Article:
As an Editorial Project Manager at Wayside Publishing, one of my most enjoyable responsibilities is to coordinate our diversity and inclusion efforts. As a part of that role, I did a little research into what other educational publishing companies do and found that efforts at diversity that come across as forced or inauthentic are easily spotted and perhaps ridiculed.
Those findings and a couple of anecdotes from my own personal life will shed a bit of light on how I approach the topic of authentic diversity, and illustrate why these efforts and awareness are essential in building respectful relationships between cultures.
A few years ago a very polite Chinese neighbor stopped me once on the street and said something in Mandarin. I politely told him in English that I don’t speak Mandarin. He smiled, thanked me, and walked away. Years later, I learned about the Uyghur in China, and I finally put two and two together. He thought I was Uyghur who are a Turkik people who look quite like me.
I’ve been mistaken for many ethnicities. However, it’s when curiosity is expressed disrespectfully that I’m taken aback. I was born in Bulgaria and most kids mocked me for having a home language other than Bulgarian, and insisted I must be Bulgarian. (I’m technically Armenian.)
There are many language immersion programs in Bulgaria and I chose Spanish in school. We moved to the US after my mom won a green card and here I keep being asked if I’m from Bolivia because I speak Spanish and because Bolivia and Bulgaria sound alike. Nowadays, when in conversation it’s revealed that I’m not a native English speaker, some interlocutors suddenly mention that they hear an ever-so-faint accent. Or sometimes they claim my accent is so strong that they can’t understand me at all, even though a minute ago, when I was from Pittsburgh, I was perfectly comprehensible.
It’s because of those experiences that I’m committed to appropriately applying diversity and inclusion principles on a daily basis. Our project managers, curriculum coordinators, editors, authors, designers, instructional strategists, peer reviewers, marketing specialists, and everyone else involved in the production process of our language programs assess our materials as we create them. We’re all from diverse backgrounds and have ample experience in our inherently diverse world language community.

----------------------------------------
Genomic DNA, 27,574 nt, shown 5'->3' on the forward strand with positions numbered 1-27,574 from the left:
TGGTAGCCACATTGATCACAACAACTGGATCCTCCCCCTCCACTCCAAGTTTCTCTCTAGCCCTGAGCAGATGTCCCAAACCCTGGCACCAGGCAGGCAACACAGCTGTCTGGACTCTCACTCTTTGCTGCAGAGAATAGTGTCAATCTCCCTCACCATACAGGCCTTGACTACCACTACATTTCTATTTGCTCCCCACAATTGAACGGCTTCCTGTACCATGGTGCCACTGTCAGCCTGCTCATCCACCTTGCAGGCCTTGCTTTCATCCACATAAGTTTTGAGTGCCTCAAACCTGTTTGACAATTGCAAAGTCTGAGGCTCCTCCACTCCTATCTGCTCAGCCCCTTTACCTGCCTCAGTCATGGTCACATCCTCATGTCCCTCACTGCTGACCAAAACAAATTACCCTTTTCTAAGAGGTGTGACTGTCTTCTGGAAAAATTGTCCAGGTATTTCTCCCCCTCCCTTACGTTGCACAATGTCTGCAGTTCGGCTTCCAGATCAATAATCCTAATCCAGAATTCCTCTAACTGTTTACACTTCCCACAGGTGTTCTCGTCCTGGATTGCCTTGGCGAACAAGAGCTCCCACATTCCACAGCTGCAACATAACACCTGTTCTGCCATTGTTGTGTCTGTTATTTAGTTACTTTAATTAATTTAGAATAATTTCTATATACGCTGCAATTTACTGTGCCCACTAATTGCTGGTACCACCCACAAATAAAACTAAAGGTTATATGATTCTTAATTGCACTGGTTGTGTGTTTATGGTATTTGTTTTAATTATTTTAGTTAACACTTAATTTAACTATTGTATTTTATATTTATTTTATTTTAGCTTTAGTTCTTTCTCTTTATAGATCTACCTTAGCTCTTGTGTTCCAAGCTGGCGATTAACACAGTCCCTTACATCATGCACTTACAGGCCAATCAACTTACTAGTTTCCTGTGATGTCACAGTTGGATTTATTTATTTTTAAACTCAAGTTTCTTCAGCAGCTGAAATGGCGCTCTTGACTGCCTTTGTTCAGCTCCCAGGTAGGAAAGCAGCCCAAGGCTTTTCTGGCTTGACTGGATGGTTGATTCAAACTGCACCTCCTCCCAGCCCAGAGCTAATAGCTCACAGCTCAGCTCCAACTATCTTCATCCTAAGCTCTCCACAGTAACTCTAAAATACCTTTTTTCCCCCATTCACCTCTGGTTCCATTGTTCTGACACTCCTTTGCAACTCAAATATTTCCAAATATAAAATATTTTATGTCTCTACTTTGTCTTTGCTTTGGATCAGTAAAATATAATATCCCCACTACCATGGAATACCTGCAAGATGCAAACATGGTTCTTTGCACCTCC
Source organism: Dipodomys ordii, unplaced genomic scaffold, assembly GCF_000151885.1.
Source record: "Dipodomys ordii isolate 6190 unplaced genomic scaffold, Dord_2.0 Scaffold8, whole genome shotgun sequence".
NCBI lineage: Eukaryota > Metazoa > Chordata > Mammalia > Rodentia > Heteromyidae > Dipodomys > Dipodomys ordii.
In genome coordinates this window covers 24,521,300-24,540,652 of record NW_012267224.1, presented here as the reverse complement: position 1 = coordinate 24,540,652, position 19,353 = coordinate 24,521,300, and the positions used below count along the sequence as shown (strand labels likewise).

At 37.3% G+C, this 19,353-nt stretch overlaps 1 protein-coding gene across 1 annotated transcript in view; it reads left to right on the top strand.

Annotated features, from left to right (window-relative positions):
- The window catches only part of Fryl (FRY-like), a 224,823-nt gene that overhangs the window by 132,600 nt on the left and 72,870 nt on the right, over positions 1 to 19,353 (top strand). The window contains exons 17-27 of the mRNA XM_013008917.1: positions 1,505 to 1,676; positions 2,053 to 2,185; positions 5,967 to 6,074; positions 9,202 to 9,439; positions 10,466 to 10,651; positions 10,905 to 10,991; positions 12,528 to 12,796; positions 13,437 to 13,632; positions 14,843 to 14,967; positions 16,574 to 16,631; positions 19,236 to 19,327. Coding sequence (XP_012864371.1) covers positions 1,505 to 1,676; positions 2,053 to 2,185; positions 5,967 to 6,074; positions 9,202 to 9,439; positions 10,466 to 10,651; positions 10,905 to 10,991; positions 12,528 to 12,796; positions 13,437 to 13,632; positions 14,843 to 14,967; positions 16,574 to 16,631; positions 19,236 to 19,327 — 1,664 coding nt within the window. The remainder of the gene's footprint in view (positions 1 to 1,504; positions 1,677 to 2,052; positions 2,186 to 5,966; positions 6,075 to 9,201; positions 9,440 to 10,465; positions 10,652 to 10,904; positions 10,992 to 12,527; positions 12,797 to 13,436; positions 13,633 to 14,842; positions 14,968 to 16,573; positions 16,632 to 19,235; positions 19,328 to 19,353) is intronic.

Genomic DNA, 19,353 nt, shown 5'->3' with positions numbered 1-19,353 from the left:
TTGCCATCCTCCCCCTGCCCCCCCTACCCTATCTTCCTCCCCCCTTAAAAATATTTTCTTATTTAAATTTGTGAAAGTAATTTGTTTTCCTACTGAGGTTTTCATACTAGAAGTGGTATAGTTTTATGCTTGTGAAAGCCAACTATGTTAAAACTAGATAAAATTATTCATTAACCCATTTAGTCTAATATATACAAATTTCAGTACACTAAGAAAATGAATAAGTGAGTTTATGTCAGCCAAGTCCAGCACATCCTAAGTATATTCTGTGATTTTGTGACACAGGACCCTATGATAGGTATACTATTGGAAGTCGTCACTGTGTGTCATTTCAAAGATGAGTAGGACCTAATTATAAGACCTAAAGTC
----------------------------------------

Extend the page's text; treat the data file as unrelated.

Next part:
We use a rubric based on the Washington Models for the Evaluation of Bias Content in Instructional Materials at every step of the production process. The rubric reminds us not all disabilities, ethnicities, gender, sexual orientation, etc., are visible or easily recognizable.
We understand that inclusion is not just about checking off boxes. Here are some examples of our daily efforts:
A final thought I’d like to offer has to do with expanding our idea of what traditional gender or families look like.
Respectfully applying diversity and inclusion principles is not about throwing some images of smiling same-sex couples with their kids and the rainbow flag in the background, just like Bolivia is definitely not Bulgaria. Many children may not have what we consider families at all. Others may not consider themselves to be just a boy or just a girl. We make it a conscious effort to inform while also staying neutral and without requiring learners to talk about their home life. We provide prompts for students to talk about people/situations from their own life or communities instead.
As creators of educational materials we can only hope we never make anyone uncomfortable. However, if someone is uncomfortable, it’s our responsibility as educators to make sure that it’s not because of a bias enforced or introduced by us. That’s why we keep the conversation open with teachers. We check in with our rubric every time we look at an activity, and when in doubt, we discuss and reach out to our colleagues.
We’re committed to continuing the conversation on all sides, even when we disagree. As language teachers it’s our responsibility to communicate respectfully across platforms and parties to set an appropriate example. I grew up with limited resources in Eastern Europe pre- and post the Chernobyl disaster and the fall of the Berlin wall. However, a luxury I enjoyed was access to many languages as well as access to expert education in Armenian, Bulgarian, Turkish, English, Spanish, Russian, Italian, German, and French, among others. It saddens me that not everyone in the U.S. has the same opportunities to grow interculturally, and I hope we can help that reality change.
World language education must be accessible to all because it does more than just teach communication in another language. Learning another language builds awareness that in turn allows us to express our curiosity for cultures other than our own in respectful ways.
If you (or one of your learners) would like to contribute your perspective, ideas, or contacts to our diversity and inclusion efforts, please email us at email@example.com.